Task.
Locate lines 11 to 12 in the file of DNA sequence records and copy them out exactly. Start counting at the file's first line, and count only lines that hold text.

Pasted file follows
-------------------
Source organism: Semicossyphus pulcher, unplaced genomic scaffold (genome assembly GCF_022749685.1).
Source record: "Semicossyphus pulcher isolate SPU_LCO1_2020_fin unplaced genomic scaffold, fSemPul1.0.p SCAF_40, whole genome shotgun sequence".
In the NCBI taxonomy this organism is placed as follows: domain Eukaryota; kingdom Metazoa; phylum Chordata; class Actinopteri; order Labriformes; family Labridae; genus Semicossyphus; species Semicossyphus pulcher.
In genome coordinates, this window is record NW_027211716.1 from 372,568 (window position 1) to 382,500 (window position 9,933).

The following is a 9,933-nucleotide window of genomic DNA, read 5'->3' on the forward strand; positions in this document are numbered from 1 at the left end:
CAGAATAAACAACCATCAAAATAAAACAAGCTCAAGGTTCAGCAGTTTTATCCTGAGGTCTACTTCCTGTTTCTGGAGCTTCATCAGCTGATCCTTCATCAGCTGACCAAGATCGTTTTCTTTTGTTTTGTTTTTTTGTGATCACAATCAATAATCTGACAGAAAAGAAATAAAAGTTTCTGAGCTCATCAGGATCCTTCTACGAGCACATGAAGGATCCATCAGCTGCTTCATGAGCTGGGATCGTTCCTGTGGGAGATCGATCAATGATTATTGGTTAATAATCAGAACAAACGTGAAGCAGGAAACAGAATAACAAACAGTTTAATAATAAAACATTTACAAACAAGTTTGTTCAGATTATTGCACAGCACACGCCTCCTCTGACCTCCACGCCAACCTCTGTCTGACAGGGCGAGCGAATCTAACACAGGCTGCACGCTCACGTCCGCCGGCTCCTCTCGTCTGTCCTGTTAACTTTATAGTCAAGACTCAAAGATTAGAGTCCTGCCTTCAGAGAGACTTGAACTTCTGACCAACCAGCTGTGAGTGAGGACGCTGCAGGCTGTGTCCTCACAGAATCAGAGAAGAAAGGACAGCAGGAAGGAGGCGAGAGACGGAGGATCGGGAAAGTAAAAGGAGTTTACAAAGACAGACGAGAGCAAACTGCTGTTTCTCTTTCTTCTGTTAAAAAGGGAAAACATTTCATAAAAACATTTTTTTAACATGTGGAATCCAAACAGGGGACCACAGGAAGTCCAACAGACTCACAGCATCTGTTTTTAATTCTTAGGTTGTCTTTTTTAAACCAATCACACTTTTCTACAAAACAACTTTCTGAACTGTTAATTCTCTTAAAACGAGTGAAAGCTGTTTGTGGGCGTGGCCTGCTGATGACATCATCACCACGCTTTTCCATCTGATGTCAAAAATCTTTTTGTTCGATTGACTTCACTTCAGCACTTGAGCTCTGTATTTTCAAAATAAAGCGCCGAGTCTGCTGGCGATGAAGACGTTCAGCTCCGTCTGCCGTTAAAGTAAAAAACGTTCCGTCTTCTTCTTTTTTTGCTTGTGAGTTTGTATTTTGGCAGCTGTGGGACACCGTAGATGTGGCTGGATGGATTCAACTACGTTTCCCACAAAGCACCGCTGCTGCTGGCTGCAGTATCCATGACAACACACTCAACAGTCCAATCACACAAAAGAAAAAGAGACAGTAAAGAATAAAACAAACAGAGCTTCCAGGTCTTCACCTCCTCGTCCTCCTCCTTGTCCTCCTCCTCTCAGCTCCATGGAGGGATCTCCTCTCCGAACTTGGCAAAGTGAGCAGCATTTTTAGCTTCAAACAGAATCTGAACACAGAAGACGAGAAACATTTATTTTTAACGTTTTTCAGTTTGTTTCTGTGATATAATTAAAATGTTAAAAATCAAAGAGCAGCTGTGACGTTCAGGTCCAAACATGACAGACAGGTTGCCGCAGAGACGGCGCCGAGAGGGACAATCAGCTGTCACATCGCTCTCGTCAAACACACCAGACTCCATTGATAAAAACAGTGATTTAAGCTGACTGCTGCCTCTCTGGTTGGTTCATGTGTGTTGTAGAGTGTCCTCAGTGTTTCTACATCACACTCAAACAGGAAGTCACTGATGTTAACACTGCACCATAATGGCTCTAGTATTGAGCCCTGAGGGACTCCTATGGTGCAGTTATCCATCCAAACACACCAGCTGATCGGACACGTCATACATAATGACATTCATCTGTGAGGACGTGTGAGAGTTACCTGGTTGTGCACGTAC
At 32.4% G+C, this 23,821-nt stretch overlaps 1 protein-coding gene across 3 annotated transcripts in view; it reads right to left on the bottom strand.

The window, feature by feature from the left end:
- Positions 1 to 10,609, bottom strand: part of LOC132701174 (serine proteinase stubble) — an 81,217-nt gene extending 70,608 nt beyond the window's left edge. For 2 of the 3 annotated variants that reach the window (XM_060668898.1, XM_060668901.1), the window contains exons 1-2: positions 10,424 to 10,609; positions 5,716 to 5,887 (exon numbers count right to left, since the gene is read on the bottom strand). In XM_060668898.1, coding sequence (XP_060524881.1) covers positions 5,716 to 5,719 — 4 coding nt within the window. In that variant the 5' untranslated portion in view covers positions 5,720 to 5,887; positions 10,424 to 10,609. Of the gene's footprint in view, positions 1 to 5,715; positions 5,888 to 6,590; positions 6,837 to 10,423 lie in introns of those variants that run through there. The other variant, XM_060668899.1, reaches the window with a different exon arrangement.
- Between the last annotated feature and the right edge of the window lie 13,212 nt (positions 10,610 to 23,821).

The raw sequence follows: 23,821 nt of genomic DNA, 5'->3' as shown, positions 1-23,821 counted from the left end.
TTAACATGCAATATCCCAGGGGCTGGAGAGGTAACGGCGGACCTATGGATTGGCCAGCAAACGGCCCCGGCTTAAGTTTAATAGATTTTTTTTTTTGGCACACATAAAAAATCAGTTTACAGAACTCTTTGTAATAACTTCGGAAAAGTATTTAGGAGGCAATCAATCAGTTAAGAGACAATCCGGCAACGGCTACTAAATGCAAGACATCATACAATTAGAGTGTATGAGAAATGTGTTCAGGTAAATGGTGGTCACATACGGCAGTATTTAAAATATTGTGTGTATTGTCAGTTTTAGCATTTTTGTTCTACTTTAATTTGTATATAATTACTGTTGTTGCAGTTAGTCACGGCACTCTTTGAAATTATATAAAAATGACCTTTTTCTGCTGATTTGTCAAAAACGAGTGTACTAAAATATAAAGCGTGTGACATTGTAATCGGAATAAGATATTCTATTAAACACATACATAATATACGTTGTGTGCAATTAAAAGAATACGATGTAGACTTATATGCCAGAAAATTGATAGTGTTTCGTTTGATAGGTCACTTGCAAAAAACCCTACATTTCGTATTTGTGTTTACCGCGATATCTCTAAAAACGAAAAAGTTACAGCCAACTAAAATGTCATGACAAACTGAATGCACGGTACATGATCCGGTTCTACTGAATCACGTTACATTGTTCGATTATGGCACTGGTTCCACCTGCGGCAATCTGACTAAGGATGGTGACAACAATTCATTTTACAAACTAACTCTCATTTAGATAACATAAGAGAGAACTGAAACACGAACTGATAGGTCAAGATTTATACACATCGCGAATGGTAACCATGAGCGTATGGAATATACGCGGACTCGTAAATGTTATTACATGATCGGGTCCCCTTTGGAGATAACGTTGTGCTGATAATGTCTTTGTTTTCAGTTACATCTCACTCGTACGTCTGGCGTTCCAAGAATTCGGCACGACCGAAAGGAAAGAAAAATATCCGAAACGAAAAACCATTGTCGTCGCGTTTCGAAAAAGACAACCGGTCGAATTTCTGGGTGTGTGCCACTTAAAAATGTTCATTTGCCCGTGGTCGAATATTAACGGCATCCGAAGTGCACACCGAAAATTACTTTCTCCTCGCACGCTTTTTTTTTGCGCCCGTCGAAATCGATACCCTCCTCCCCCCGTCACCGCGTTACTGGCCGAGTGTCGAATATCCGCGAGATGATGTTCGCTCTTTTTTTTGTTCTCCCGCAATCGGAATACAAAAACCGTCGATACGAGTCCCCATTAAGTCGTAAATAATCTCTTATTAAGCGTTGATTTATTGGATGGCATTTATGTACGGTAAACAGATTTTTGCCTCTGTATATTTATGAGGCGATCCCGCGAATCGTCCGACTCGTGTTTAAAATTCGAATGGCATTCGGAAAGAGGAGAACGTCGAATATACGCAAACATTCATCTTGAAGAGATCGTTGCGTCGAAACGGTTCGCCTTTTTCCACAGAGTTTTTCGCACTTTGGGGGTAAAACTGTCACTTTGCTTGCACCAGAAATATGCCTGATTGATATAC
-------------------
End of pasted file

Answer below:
The raw sequence follows: 23,821 nt of genomic DNA, 5'->3' as shown, positions 1-23,821 counted from the left end.
TTAACATGCAATATCCCAGGGGCTGGAGAGGTAACGGCGGACCTATGGATTGGCCAGCAAACGGCCCCGGCTTAAGTTTAATAGATTTTTTTTTTTGGCACACATAAAAAATCAGTTTACAGAACTCTTTGTAATAACTTCGGAAAAGTATTTAGGAGGCAATCAATCAGTTAAGAGACAATCCGGCAACGGCTACTAAATGCAAGACATCATACAATTAGAGTGTATGAGAAATGTGTTCAGGTAAATGGTGGTCACATACGGCAGTATTTAAAATATTGTGTGTATTGTCAGTTTTAGCATTTTTGTTCTACTTTAATTTGTATATAATTACTGTTGTTGCAGTTAGTCACGGCACTCTTTGAAATTATATAAAAATGACCTTTTTCTGCTGATTTGTCAAAAACGAGTGTACTAAAATATAAAGCGTGTGACATTGTAATCGGAATAAGATATTCTATTAAACACATACATAATATACGTTGTGTGCAATTAAAAGAATACGATGTAGACTTATATGCCAGAAAATTGATAGTGTTTCGTTTGATAGGTCACTTGCAAAAAACCCTACATTTCGTATTTGTGTTTACCGCGATATCTCTAAAAACGAAAAAGTTACAGCCAACTAAAATGTCATGACAAACTGAATGCACGGTACATGATCCGGTTCTACTGAATCACGTTACATTGTTCGATTATGGCACTGGTTCCACCTGCGGCAATCTGACTAAGGATGGTGACAACAATTCATTTTACAAACTAACTCTCATTTAGATAACATAAGAGAGAACTGAAACACGAACTGATAGGTCAAGATTTATACACATCGCGAATGGTAACCATGAGCGTATGGAATATACGCGGACTCGTAAATGTTATTACATGATCGGGTCCCCTTTGGAGATAACGTTGTGCTGATAATGTCTTTGTTTTCAGTTACATCTCACTCGTACGTCTGGCGTTCCAAGAATTCGGCACGACCGAAAGGAAAGAAAAATATCCGAAACGAAAAACCATTGTCGTCGCGTTTCGAAAAAGACAACCGGTCGAATTTCTGGGTGTGTGCCACTTAAAAATGTTCATTTGCCCGTGGTCGAATATTAACGGCATCCGAAGTGCACACCGAAAATTACTTTCTCCTCGCACGCTTTTTTTTTGCGCCCGTCGAAATCGATACCCTCCTCCCCCCGTCACCGCGTTACTGGCCGAGTGTCGAATATCCGCGAGATGATGTTCGCTCTTTTTTTTGTTCTCCCGCAATCGGAATACAAAAACCGTCGATACGAGTCCCCATTAAGTCGTAAATAATCTCTTATTAAGCGTTGATTTATTGGATGGCATTTATGTACGGTAAACAGATTTTTGCCTCTGTATATTTATGAGGCGATCCCGCGAATCGTCCGACTCGTGTTTAAAATTCGAATGGCATTCGGAAAGAGGAGAACGTCGAATATACGCAAACATTCATCTTGAAGAGATCGTTGCGTCGAAACGGTTCGCCTTTTTCCACAGAGTTTTTCGCACTTTGGGGGTAAAACTGTCACTTTGCTTGCACCAGAAATATGCCTGATTGATATAC